Is driving through Saskatchewan boring?

Saskatchewan has a reputation as a boring drive through an unending sprawl of wheat fields. (Kirk Fraser/CBC - image credit)
Saskatchewan has a reputation as a boring drive through an unending sprawl of wheat fields. (Kirk Fraser/CBC - image credit)

Stream Good Question, Saskatchewan on CBC Listen or wherever you get your podcasts. 

Saskatchewan has a reputation as a province to skip over.

"Everybody had been telling us, 'Oh, just fly over the Prairies, there's nothing there,'" said Mark Richardson, author of Canada's Road: A Journey on the Trans-Canada Highway from St. John's to Victoria.

"You don't make any turns, you just go straight."

The Trans-Canada Highway, also known as Highway 1, stretches 7,000 kilometres through all 10 provinces. It is a popular route for driving between major Canadian cities.

Some people seem to think there's nothing to see on the stretch through southern Saskatchewan.

"It's pretty flat and nondescript," said Kevin Weedmark, editor and publisher of The World Spectator, Moosomin's local newspaper.

Weedmark asked the CBC podcast Good Question, Saskatchewan, "Why is Highway 1 where it is?"

Weedmark said that if the highway were just a few kilometres further north, drivers would see a totally different side of Saskatchewan.

"Every time I drive in the region, I think, what if this highway was through the Qu'Appelle Valley, because it runs parallel to the highway all along," said Weedmark. "You'd be driving by Round Lake, Crooked Lake, Fort Qu'Appelle, Pasqua, Lake, Craven, Lumsden.

"How different would people's perception be of Saskatchewan if that was the case?"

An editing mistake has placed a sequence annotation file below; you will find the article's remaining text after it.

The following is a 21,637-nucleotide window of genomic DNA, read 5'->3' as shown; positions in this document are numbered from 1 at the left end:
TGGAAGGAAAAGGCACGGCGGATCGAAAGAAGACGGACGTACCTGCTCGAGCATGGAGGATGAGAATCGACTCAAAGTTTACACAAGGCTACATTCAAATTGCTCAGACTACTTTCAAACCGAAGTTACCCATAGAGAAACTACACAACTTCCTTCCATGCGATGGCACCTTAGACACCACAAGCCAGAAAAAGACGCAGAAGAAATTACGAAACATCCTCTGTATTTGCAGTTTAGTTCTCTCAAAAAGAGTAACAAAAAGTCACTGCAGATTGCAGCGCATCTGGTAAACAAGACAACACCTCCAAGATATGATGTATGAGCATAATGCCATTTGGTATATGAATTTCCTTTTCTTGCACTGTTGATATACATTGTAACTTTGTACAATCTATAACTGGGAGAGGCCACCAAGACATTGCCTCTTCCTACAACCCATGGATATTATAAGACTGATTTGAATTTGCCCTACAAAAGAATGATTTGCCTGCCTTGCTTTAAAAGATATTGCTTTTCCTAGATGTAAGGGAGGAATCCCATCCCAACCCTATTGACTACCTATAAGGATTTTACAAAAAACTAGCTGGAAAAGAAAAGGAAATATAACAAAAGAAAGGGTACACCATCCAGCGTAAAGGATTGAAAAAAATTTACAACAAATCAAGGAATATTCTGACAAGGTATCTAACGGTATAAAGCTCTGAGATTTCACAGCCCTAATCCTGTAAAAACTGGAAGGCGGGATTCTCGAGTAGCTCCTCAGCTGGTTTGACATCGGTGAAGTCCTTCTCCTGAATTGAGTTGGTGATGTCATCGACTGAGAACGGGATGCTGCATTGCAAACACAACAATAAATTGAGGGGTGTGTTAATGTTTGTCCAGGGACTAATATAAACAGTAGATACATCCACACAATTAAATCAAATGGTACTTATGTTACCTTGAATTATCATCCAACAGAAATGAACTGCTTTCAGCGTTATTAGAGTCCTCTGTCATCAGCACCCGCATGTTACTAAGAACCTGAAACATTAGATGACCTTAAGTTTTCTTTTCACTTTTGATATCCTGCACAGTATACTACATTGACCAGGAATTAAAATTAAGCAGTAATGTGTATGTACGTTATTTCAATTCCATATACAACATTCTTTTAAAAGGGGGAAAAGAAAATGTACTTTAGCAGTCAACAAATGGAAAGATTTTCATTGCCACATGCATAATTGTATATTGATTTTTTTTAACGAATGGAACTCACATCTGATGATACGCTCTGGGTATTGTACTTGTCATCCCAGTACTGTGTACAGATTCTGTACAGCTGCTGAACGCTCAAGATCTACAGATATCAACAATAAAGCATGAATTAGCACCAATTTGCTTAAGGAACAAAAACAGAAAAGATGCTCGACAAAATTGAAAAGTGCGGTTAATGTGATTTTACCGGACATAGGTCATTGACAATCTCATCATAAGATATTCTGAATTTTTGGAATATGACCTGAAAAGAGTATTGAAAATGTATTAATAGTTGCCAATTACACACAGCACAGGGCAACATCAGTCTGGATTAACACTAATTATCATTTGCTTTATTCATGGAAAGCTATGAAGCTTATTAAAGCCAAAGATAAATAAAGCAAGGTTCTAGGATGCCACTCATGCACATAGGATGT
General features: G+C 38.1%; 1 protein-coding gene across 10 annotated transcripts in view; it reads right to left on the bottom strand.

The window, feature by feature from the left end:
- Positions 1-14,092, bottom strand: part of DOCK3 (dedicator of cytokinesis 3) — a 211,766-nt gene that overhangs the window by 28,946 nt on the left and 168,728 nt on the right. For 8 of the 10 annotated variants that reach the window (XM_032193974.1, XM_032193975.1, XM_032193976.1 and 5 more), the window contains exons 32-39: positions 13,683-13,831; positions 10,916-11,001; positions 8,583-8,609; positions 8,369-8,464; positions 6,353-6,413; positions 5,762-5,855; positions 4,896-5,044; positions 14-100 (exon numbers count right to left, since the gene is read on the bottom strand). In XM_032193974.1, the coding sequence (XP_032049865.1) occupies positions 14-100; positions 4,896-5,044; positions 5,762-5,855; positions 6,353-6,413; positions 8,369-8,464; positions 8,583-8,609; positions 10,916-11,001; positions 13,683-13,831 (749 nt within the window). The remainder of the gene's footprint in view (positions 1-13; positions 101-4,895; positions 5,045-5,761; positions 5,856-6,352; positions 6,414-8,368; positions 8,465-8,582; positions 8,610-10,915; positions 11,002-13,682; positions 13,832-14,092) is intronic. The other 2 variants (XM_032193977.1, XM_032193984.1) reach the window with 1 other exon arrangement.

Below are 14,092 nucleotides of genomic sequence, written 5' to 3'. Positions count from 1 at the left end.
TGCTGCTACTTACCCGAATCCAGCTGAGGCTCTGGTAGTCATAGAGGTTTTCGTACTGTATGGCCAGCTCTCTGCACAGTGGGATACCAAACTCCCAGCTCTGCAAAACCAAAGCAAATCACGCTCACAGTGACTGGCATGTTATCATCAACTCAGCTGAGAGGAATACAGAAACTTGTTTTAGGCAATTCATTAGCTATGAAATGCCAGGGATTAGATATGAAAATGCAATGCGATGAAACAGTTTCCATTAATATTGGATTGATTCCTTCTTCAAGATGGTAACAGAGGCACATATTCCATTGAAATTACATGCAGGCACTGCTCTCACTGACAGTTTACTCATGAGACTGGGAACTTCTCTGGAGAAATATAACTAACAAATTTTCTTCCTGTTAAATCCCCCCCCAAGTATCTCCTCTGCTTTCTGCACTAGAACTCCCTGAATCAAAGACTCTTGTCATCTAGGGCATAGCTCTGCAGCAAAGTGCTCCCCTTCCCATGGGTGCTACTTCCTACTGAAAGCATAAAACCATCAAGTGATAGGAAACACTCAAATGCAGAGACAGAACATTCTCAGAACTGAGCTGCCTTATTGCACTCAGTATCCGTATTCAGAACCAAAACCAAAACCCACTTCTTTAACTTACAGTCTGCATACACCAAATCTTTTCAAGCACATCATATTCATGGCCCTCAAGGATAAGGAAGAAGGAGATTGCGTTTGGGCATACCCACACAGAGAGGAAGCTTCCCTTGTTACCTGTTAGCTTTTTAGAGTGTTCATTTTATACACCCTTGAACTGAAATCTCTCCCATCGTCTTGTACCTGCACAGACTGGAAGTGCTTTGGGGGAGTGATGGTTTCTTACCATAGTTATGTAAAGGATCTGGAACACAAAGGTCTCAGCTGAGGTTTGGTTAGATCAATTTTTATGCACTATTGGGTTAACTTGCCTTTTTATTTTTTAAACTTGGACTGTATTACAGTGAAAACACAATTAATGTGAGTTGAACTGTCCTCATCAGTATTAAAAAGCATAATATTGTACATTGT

Richardson, who has driven the Trans-Canada multiple times and researched it extensively, said the highway was meant to be efficient, not pretty.

"It was agreed that it would take the shortest possible route," he said.

According to Richardson, the insistence on reaching your destination as quickly as possible persists today.

"Many people leave Regina saying, 'Oh, I've got to get to Calgary.' They probably won't even stop," he said.

Richardson believes the short, flat route has shaped the notion that Saskatchewan is the province to skip over.

But he said people with that attitude will miss the province's beauty.

"There's so much on the Prairies if you just want to look for it, right?"

Richardson said he would like to remind folks you don't have to take the Trans-Canada Highway. Other routes might take you longer, but the scenery will be worth it.

"It's much better, I tell you."

Land of Living Stories Lebret Qu'Appelle Valley Saskatchewan
Land of Living Stories Lebret Qu'Appelle Valley Saskatchewan

The Qu'Appelle Valley is one of the beautiful sights available to those willing to detour off the Trans-Canada Highway. (Ntawnis Piapot/CBC)

Richardson suggested there should be signs alonf the Trans-Canada telling people what they could see if they're willing to make a bit of a detour.

Weedmark gave one idea. He said the next time you're on Highway 1 near Moosomin, head south into the Pipestone Valley to see Moosomin Lake.

"It's a beautiful, beautiful spot," he said. "Driving down the Trans-Canada, you might not realize it's there, but it's an absolutely amazing, amazing little spot just off the highway."